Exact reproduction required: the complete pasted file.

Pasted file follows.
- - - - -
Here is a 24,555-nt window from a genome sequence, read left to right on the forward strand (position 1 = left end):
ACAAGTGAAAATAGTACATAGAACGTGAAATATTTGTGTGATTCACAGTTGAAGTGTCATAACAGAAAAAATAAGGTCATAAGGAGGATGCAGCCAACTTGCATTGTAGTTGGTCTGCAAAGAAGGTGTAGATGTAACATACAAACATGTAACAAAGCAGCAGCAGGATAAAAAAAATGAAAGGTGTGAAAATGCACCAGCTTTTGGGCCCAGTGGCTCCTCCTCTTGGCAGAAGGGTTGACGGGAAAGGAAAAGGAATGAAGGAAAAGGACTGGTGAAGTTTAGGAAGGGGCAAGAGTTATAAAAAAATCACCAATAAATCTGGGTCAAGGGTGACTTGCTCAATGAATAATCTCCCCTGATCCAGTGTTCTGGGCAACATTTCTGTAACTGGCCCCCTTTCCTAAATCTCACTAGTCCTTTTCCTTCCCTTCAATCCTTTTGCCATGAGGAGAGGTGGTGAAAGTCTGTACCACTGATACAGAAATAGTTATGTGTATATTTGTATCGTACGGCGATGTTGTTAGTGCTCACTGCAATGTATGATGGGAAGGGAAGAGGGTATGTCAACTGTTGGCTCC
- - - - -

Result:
Here is a 24,555-nt window from a genome sequence, read left to right on the forward strand (position 1 = left end):
ACAAGTGAAAATAGTACATAGAACGTGAAATATTTGTGTGATTCACAGTTGAAGTGTCATAACAGAAAAAATAAGGTCATAAGGAGGATGCAGCCAACTTGCATTGTAGTTGGTCTGCAAAGAAGGTGTAGATGTAACATACAAACATGTAACAAAGCAGCAGCAGGATAAAAAAAATGAAAGGTGTGAAAATGCACCAGCTTTTGGGCCCAGTGGCTCCTCCTCTTGGCAGAAGGGTTGACGGGAAAGGAAAAGGAATGAAGGAAAAGGACTGGTGAAGTTTAGGAAGGGGCAAGAGTTATAAAAAAATCACCAATAAATCTGGGTCAAGGGTGACTTGCTCAATGAATAATCTCCCCTGATCCAGTGTTCTGGGCAACATTTCTGTAACTGGCCCCCTTTCCTAAATCTCACTAGTCCTTTTCCTTCCCTTCAATCCTTTTGCCATGAGGAGAGGTGGTGAAAGTCTGTACCACTGATACAGAAATAGTTATGTGTATATTTGTATCGTACGGCGATGTTGTTAGTGCTCACTGCAATGTATGATGGGAAGGGAAGAGGGTATGTCAACTGTTGGCTCC